The Everglades Seasonal & Other Description

Fishing Seasonality

Fishing in the Everglades is accessible all year-round. But depending on the month, different species of fish are available to catch. October to March are the peak months for fishing in the Everglades. The rest of the year is good as well. However, storms might be a hindrance in reaching prime spots to fish.

Spring and summer are great seasons for sight fishing. And during winter and fall, you can still catch snook, redfish, and tarpon.

For accurate information on fishing open seasons and regulations in the Everglades, it is best to check the official Florida website for this matter. 

Temperature and Optimal Seasons

Fishing Seasonality

Fishing in the Everglades is accessible all year-round. But depending on the month, different species of fish are available to catch. October to March are the peak months for fishing in the Everglades. The rest of the year is good as well. However, storms might be a hindrance in reaching prime spots to fish.

Spring and summer are great seasons for sight fishing. And during winter and fall, you can still catch snook, redfish, and tarpon.

For accurate information on fishing open seasons and regulations in the Everglades, it is best to check the official Florida website for this matter. 

The Everglades Fish Species

All About Fishing in the Everglades, FL

The Everglades sustains life for numerous overlapping ecosystems – sawgrass marshes and sloughs, small islands of trees such as the tropical hardwood hammock, pineland, cypresses, estuarine, and the marine habitats in Florida Bay. Given the mix of different ecosystems, the level of fish diversity is also very high. Depending on the area you fish, you may find some tarpon, warmouth, redfish, oscar, snook, sunfish, largemouth bass, black crappie, peacock bass, bluegill, chain pickerel, and Florida gar. And for added fun, you may go fishing while overlooking some alligators, exotic birds, amphibians, and mammals.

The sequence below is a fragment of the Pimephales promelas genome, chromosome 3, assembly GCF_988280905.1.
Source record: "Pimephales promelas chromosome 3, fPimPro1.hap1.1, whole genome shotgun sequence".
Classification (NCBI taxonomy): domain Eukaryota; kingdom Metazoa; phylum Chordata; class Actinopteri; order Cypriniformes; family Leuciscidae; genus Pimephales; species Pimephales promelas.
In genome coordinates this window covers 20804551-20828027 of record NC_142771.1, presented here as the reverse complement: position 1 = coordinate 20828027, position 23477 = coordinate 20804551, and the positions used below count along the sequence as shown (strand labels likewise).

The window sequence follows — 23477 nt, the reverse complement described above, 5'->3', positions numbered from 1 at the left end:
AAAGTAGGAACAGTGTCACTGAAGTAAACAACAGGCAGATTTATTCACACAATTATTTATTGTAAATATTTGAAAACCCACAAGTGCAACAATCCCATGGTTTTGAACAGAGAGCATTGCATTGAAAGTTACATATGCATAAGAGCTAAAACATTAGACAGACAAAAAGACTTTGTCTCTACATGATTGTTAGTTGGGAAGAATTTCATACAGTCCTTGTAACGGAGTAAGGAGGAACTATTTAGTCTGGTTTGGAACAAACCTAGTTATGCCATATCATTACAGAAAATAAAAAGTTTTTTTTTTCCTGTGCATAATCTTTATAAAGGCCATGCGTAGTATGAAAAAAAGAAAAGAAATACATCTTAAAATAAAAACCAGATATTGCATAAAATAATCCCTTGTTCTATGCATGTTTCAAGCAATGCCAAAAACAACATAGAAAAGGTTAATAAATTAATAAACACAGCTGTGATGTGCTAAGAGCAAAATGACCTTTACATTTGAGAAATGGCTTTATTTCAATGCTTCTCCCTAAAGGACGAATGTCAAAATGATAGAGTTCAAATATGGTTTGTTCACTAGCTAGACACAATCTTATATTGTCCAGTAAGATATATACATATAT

Both the saltwater and freshwater wetland portions of the Everglades accommodate recreational fishing opportunities. And considering how rich the biodiversity of this paradise is, lots of anglers recommend a fishing charter, available in Flamingo or the Keys. Professional anglers and boat owners could be a big help in guiding you on the specifics of fish access during different weather conditions and moon phases, saving more time to cover larger fishing areas. But if fishing solo is more like your jam, it is helpful to note that the most recommended technique in fishing at the Everglades is live bait fishing with a bobber. You may want to put the bobber over the pothole where fishes might be present and ensure its distance is a few lengths above the grass. The best baits for catching redfish are shrimp, crabs, and other small fishes. Just make sure that these baits are stuck to the bottom for the redfish to smell them and eat the hook.

Finding the perfect spot to fish is a common struggle. The good news is that fishing locations in the Everglades are already known to the resident fisher folks. Top of the list is the Ten Thousand Islands, where you can score tarpon, redfish, snook, and so many more with its several easy access regions nearby developed areas. And then the list continues to include Florida Bay, Snake Bight, Whitewater Bay, Holiday Park, Lake Okeechobee, Pine Glades Lake, West Lake, and Bear Lake. Flamingo is also a top fishing destination in the Everglades, requiring a boat to reach the miles of shallow water and grass flats. Most of the area in Flamingo disallow motor, and you can only use a pedal-powered boat and a paddle to go fishing.

Snook

Habitat: Inshore, Flats, Backcountry

Weight: 12 - 29 Pounds

Length: 16" - 50"

Largemouth Bass

Habitat: Lake, Pond, Rivers

Weight: 2 - 22 Pounds

Length: 15" - 32"

Tarpon

Habitat: Inshore, Flats, Backcountry

Weight: 25 - 63 Pounds

Length: 48" - 96"

Redfish

Habitat: Onshore, Flats, Backcountry, Nearshore

Weight: 10 - 45 Pounds

Length: 30" - 61"